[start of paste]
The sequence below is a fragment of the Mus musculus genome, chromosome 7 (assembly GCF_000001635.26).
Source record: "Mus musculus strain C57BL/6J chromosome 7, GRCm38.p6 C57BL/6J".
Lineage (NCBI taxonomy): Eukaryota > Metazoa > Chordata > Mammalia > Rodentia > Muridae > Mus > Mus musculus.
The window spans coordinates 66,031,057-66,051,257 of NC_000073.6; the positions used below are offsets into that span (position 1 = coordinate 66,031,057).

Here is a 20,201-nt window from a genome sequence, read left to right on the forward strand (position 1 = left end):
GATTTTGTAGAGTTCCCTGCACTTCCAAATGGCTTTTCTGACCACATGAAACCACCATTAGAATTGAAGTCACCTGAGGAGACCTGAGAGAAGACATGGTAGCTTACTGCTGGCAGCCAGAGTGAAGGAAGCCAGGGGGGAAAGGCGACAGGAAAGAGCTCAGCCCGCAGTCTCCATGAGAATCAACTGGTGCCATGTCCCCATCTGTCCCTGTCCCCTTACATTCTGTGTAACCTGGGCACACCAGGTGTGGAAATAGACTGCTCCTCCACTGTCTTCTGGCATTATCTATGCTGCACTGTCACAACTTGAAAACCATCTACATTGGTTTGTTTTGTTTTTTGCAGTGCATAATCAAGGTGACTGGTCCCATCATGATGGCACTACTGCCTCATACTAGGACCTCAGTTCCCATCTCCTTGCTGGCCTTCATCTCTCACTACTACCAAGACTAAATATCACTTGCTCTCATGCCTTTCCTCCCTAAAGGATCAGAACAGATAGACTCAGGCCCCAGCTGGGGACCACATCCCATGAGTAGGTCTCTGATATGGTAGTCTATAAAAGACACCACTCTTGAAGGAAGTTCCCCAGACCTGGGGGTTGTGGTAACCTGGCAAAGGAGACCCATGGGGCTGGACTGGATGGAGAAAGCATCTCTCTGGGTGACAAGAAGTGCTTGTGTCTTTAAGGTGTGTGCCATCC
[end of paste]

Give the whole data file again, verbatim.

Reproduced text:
The sequence below is a fragment of the Mus musculus genome, chromosome 7 (assembly GCF_000001635.26).
Source record: "Mus musculus strain C57BL/6J chromosome 7, GRCm38.p6 C57BL/6J".
Lineage (NCBI taxonomy): Eukaryota > Metazoa > Chordata > Mammalia > Rodentia > Muridae > Mus > Mus musculus.
The window spans coordinates 66,031,057-66,051,257 of NC_000073.6; the positions used below are offsets into that span (position 1 = coordinate 66,031,057).

Here is a 20,201-nt window from a genome sequence, read left to right on the forward strand (position 1 = left end):
GATTTTGTAGAGTTCCCTGCACTTCCAAATGGCTTTTCTGACCACATGAAACCACCATTAGAATTGAAGTCACCTGAGGAGACCTGAGAGAAGACATGGTAGCTTACTGCTGGCAGCCAGAGTGAAGGAAGCCAGGGGGGAAAGGCGACAGGAAAGAGCTCAGCCCGCAGTCTCCATGAGAATCAACTGGTGCCATGTCCCCATCTGTCCCTGTCCCCTTACATTCTGTGTAACCTGGGCACACCAGGTGTGGAAATAGACTGCTCCTCCACTGTCTTCTGGCATTATCTATGCTGCACTGTCACAACTTGAAAACCATCTACATTGGTTTGTTTTGTTTTTTGCAGTGCATAATCAAGGTGACTGGTCCCATCATGATGGCACTACTGCCTCATACTAGGACCTCAGTTCCCATCTCCTTGCTGGCCTTCATCTCTCACTACTACCAAGACTAAATATCACTTGCTCTCATGCCTTTCCTCCCTAAAGGATCAGAACAGATAGACTCAGGCCCCAGCTGGGGACCACATCCCATGAGTAGGTCTCTGATATGGTAGTCTATAAAAGACACCACTCTTGAAGGAAGTTCCCCAGACCTGGGGGTTGTGGTAACCTGGCAAAGGAGACCCATGGGGCTGGACTGGATGGAGAAAGCATCTCTCTGGGTGACAAGAAGTGCTTGTGTCTTTAAGGTGTGTGCCATCC